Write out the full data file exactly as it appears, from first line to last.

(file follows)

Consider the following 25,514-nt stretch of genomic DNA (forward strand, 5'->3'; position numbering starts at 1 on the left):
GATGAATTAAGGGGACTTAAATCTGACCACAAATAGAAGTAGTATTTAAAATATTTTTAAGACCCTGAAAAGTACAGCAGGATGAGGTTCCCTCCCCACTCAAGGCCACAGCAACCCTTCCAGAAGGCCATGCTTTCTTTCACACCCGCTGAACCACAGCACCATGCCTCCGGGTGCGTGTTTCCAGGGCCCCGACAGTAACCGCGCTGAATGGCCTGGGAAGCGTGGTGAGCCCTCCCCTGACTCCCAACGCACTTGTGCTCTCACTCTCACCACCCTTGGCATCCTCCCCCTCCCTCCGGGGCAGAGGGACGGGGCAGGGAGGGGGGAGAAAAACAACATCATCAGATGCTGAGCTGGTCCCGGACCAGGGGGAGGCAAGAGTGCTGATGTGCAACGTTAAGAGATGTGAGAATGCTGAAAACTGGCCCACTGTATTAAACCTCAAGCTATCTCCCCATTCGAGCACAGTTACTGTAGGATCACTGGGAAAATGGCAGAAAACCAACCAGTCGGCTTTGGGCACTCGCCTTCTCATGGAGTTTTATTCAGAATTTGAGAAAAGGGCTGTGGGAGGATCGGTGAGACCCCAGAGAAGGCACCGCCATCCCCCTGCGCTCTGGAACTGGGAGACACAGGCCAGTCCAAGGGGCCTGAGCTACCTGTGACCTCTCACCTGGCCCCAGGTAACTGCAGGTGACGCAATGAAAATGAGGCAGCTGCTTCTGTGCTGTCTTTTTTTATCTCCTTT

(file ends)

Consider the following 25,514-nt stretch of genomic DNA (forward strand, 5'->3'; position numbering starts at 1 on the left):
GATGAATTAAGGGGACTTAAATCTGACCACAAATAGAAGTAGTATTTAAAATATTTTTAAGACCCTGAAAAGTACAGCAGGATGAGGTTCCCTCCCCACTCAAGGCCACAGCAACCCTTCCAGAAGGCCATGCTTTCTTTCACACCCGCTGAACCACAGCACCATGCCTCCGGGTGCGTGTTTCCAGGGCCCCGACAGTAACCGCGCTGAATGGCCTGGGAAGCGTGGTGAGCCCTCCCCTGACTCCCAACGCACTTGTGCTCTCACTCTCACCACCCTTGGCATCCTCCCCCTCCCTCCGGGGCAGAGGGACGGGGCAGGGAGGGGGGAGAAAAACAACATCATCAGATGCTGAGCTGGTCCCGGACCAGGGGGAGGCAAGAGTGCTGATGTGCAACGTTAAGAGATGTGAGAATGCTGAAAACTGGCCCACTGTATTAAACCTCAAGCTATCTCCCCATTCGAGCACAGTTACTGTAGGATCACTGGGAAAATGGCAGAAAACCAACCAGTCGGCTTTGGGCACTCGCCTTCTCATGGAGTTTTATTCAGAATTTGAGAAAAGGGCTGTGGGAGGATCGGTGAGACCCCAGAGAAGGCACCGCCATCCCCCTGCGCTCTGGAACTGGGAGACACAGGCCAGTCCAAGGGGCCTGAGCTACCTGTGACCTCTCACCTGGCCCCAGGTAACTGCAGGTGACGCAATGAAAATGAGGCAGCTGCTTCTGTGCTGTCTTTTTTTATCTCCTTT